The manuscript by van Dalen et al. reviews the literature about how to repolarize macrophages into the M1 subset, a population of macrophages that can potentially stimulate anti-tumor immune responses at the tumor microenvironment. This is a well-written, comprehensive manuscript with a lot of useful information for both researchers and oncologists. I only have two comments.

1. It would be helpful if the authors could state clearly whether the described experimental results (or conclusions) were derived from mouse or human studies, so that the readers can be aware of the real-life implications of these results.

2. There are several statements without supporting references. For instance, in Line 33, Page 1, the statement “TAMs are responsible for…from attacking the tumour.” needs a reference. In Line 34, Page 1, the statement “Instead, TAMs enhance tumour development…with a poor prognosis.” needs a reference. In Line 98, Page 3, “Tumour expansion is followed by…benign-to-malignant transition.” needs a reference. This comment applies here and also elsewhere in the text.

Author Response

Dear Nancy Li,

 

Please find enclosed our revised manuscript entitled "Molecular Repolarisation of Tumour-Associated Macrophages" (Manuscript ID: molecules-402551). We were happy to see that both reviewers were very positive about our work and we appreciate the suggestions made to improve our manuscript. We have revised the manuscript in response to the suggestions and comments by the reviewers and we have highlighted all revisions using the "Track Changes" function in Microsoft Word. Please find below our response to the reviewers.

 

Response to reviewer #1:

 

1.      However, the information on the origin of TAM is lacking. The authors should describe the origin of TAMs and the molecular mechanisms underlying their polarization into M2 state.

 

Response: We thank the reviewer for pointing this out. We have further clarified the origin of TAMs in the introductory section (lines 80-89) by slightly rephrasing the original text and the addition of a sentence to clarify where TAMs originate from and the molecular mechanism that determines their polarisation state. This section now reads:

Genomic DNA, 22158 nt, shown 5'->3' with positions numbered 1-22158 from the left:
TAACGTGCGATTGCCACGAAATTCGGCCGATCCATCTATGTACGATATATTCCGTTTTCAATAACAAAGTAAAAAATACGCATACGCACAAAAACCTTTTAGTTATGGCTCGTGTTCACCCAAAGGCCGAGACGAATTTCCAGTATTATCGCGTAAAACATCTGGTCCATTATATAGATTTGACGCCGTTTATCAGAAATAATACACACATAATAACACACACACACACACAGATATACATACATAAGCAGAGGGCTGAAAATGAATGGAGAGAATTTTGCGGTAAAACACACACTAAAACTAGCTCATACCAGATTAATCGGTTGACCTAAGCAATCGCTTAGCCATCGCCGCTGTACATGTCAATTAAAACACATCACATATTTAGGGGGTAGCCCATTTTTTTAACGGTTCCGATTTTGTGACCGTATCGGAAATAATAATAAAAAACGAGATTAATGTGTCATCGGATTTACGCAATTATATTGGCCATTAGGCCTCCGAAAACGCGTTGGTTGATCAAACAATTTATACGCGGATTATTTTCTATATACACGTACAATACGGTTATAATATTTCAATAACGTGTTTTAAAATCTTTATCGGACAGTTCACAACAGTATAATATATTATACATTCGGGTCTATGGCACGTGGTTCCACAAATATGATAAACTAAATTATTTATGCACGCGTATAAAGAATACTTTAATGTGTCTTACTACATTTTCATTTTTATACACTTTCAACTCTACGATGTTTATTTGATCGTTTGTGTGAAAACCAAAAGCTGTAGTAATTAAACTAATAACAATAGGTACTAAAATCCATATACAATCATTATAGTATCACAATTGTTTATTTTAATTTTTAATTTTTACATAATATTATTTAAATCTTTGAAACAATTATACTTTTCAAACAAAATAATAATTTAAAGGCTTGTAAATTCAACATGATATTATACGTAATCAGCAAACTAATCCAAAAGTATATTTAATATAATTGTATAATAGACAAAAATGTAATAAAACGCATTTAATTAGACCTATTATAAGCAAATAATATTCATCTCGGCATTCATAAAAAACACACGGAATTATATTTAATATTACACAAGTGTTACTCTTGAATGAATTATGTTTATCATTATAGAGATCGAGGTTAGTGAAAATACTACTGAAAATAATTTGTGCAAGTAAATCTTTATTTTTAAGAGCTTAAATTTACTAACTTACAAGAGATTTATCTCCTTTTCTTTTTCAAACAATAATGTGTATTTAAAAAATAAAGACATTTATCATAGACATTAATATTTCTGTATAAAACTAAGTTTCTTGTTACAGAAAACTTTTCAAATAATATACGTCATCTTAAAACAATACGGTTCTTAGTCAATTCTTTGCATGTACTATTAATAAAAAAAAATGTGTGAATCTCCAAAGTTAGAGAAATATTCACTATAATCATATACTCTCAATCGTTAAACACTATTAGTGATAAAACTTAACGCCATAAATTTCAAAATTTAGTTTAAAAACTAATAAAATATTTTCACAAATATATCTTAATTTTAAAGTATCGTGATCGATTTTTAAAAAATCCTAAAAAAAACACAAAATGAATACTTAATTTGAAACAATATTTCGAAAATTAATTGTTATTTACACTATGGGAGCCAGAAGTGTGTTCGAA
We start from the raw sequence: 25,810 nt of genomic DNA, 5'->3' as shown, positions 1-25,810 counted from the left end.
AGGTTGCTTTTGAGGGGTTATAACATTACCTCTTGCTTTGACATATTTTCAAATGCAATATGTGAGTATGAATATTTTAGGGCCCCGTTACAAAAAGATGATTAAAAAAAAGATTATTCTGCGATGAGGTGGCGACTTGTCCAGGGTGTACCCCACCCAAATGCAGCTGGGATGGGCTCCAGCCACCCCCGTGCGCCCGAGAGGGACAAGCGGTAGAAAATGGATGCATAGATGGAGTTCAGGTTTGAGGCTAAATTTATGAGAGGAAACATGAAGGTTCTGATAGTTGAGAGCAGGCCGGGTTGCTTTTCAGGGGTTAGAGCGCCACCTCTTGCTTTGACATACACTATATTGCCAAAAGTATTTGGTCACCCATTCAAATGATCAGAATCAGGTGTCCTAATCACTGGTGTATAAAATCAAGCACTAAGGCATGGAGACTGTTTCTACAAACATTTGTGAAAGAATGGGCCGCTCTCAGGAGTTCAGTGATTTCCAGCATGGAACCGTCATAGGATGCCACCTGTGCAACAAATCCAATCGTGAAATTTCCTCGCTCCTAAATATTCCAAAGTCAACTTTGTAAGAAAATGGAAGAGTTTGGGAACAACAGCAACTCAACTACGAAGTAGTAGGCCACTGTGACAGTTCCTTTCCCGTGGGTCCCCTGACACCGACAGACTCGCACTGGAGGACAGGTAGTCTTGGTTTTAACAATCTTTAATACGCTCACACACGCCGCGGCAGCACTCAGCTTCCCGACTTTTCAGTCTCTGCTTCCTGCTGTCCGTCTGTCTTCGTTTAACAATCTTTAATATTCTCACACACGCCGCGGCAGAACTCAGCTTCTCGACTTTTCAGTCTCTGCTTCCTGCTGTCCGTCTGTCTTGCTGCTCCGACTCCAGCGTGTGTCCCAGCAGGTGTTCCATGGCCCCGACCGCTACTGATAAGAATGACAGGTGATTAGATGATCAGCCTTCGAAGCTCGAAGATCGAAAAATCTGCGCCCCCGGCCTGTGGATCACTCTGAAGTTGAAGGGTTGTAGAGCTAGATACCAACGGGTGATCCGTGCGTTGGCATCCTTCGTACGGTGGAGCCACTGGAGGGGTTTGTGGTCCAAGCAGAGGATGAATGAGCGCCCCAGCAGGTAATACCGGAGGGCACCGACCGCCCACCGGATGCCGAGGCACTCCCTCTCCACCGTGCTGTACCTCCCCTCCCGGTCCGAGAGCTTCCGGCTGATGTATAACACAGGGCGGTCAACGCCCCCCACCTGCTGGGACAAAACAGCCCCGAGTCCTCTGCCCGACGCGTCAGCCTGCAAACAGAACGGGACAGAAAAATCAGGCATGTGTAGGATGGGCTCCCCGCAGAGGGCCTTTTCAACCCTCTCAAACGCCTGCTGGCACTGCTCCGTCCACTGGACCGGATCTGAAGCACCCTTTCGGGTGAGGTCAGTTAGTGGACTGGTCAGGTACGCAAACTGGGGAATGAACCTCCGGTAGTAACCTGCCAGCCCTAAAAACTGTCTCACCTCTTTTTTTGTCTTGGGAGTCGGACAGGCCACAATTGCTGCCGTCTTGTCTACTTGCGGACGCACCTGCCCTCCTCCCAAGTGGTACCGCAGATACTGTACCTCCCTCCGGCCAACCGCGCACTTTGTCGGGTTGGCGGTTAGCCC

“Bone marrow-derived monocytes (F4/80low) are recruited to the tumour via secretion of CSF1 and monocyte chemoattractant protein 1 (MCP1 or CCL2). These monocytes differentiate into M2-polarised macrophages under influence of CSF1, IL4 and IL13 [1,3,19].”

Several reviews have covered this subject and are referenced in the text.

 

2.      Moreover, some clinical studies were described intermingling with studies on mouse models. The authors should describe explicitly the types of studies, clinical or pre-clinical ones, of each citation.

 

Response: We thank both reviewers for this suggestion. We have reviewed and updated the text to state more clearly the type of study. Adaptations are indicated by the “track changes” function in Microsoft Word.

 

3.      Furthermore, the manuscript lacks the description on the molecular and pharmacological mechanisms of the agents, particularly small molecules. The authors should try to discuss the pharmacological mechanisms of small molecules as much as possible.

 

Response: We fully agree that the pharmacological mechanisms are a focal point of the manuscript and we endeavoured to review all the available information on the molecular targets and polarisation mechanisms of the presented TAM repolarisation molecules. Sadly, for some of the presented molecules, for instance baicalin, chlorogenic acid, emodin, hydrazinecurcumin etc., the molecular target has not yet been elucidated. In these cases, the mechanism of action that has been hypothesised by the original authors has been reviewed in the text. An overview of the polarisation pathways are presented in table 1. When the target and the signalling pathway are not known this has been stated in Table 1. We have reviewed and described all available information to the best of our knowledge.


Response to reviewer #2:

 

1.      It would be helpful if the authors could state clearly whether the described experimental results (or conclusions) were derived from mouse or human studies, so that the readers can be aware of the real-life implications of these results.

 

Response: As stated above in response to reviewer 1, we thank both reviewers for their suggestion and we have reviewed and updated the text to state more clearly the type of study. Adaptations are indicated by the “track changes” function in Microsoft Word.

 

2.      There are several statements without supporting references. For instance, in Line 33, Page 1, the statement “TAMs are responsible for…from attacking the tumour.” needs a reference. In Line 34, Page 1, the statement “Instead, TAMs enhance tumour development…with a poor prognosis.” needs a reference. In Line 98, Page 3, “Tumour expansion is followed by…benign-to-malignant transition.” needs a reference. This comment applies here and also elsewhere in the text.

 

Response: We thank the reviewer for pointing this out. We have tried to make sure all the presented information can be confirmed in referenced literature. We have added extra references to the following locations: lines 34, 35, 81, 88, 100, 137, 361.